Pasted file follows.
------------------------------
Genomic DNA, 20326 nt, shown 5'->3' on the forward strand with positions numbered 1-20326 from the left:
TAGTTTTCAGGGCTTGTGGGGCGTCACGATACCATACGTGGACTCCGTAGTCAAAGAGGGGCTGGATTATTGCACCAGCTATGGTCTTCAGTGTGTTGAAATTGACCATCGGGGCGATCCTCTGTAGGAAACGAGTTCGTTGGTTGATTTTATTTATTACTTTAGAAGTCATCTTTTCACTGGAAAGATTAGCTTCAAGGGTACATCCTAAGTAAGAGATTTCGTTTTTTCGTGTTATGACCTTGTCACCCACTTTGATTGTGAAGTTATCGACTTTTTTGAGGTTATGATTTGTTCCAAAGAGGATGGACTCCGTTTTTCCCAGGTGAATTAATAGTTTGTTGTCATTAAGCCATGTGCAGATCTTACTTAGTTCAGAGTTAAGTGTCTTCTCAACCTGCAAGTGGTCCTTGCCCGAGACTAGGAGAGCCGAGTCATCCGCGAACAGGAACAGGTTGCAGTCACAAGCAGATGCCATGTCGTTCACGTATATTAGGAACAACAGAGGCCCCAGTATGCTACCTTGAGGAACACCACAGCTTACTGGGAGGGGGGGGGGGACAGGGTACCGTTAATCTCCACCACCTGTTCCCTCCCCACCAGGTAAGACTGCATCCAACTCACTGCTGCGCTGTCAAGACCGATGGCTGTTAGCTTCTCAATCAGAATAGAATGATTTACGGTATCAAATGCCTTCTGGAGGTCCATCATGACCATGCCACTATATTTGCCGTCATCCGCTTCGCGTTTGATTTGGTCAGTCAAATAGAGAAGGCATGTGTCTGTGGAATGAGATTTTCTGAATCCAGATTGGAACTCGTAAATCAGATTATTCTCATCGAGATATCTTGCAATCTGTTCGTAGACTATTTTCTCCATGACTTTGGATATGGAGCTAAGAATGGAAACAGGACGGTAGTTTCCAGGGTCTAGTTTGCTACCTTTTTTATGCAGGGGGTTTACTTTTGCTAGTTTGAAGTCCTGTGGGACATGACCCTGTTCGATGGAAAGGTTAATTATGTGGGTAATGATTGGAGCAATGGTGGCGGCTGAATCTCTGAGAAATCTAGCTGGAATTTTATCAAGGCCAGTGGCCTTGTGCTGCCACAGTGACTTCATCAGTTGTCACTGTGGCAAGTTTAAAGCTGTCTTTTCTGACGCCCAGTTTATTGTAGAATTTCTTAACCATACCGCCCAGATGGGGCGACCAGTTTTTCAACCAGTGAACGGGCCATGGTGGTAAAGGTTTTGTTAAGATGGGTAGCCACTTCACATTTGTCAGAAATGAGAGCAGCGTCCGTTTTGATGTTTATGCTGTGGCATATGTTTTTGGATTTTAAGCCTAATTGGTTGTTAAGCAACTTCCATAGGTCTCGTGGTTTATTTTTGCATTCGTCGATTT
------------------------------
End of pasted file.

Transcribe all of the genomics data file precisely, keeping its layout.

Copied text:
Genomic DNA, 20326 nt, shown 5'->3' on the forward strand with positions numbered 1-20326 from the left:
TAGTTTTCAGGGCTTGTGGGGCGTCACGATACCATACGTGGACTCCGTAGTCAAAGAGGGGCTGGATTATTGCACCAGCTATGGTCTTCAGTGTGTTGAAATTGACCATCGGGGCGATCCTCTGTAGGAAACGAGTTCGTTGGTTGATTTTATTTATTACTTTAGAAGTCATCTTTTCACTGGAAAGATTAGCTTCAAGGGTACATCCTAAGTAAGAGATTTCGTTTTTTCGTGTTATGACCTTGTCACCCACTTTGATTGTGAAGTTATCGACTTTTTTGAGGTTATGATTTGTTCCAAAGAGGATGGACTCCGTTTTTCCCAGGTGAATTAATAGTTTGTTGTCATTAAGCCATGTGCAGATCTTACTTAGTTCAGAGTTAAGTGTCTTCTCAACCTGCAAGTGGTCCTTGCCCGAGACTAGGAGAGCCGAGTCATCCGCGAACAGGAACAGGTTGCAGTCACAAGCAGATGCCATGTCGTTCACGTATATTAGGAACAACAGAGGCCCCAGTATGCTACCTTGAGGAACACCACAGCTTACTGGGAGGGGGGGGGGGACAGGGTACCGTTAATCTCCACCACCTGTTCCCTCCCCACCAGGTAAGACTGCATCCAACTCACTGCTGCGCTGTCAAGACCGATGGCTGTTAGCTTCTCAATCAGAATAGAATGATTTACGGTATCAAATGCCTTCTGGAGGTCCATCATGACCATGCCACTATATTTGCCGTCATCCGCTTCGCGTTTGATTTGGTCAGTCAAATAGAGAAGGCATGTGTCTGTGGAATGAGATTTTCTGAATCCAGATTGGAACTCGTAAATCAGATTATTCTCATCGAGATATCTTGCAATCTGTTCGTAGACTATTTTCTCCATGACTTTGGATATGGAGCTAAGAATGGAAACAGGACGGTAGTTTCCAGGGTCTAGTTTGCTACCTTTTTTATGCAGGGGGTTTACTTTTGCTAGTTTGAAGTCCTGTGGGACATGACCCTGTTCGATGGAAAGGTTAATTATGTGGGTAATGATTGGAGCAATGGTGGCGGCTGAATCTCTGAGAAATCTAGCTGGAATTTTATCAAGGCCAGTGGCCTTGTGCTGCCACAGTGACTTCATCAGTTGTCACTGTGGCAAGTTTAAAGCTGTCTTTTCTGACGCCCAGTTTATTGTAGAATTTCTTAACCATACCGCCCAGATGGGGCGACCAGTTTTTCAACCAGTGAACGGGCCATGGTGGTAAAGGTTTTGTTAAGATGGGTAGCCACTTCACATTTGTCAGAAATGAGAGCAGCGTCCGTTTTGATGTTTATGCTGTGGCATATGTTTTTGGATTTTAAGCCTAATTGGTTGTTAAGCAACTTCCATAGGTCTCGTGGTTTATTTTTGCATTCGTCGATTT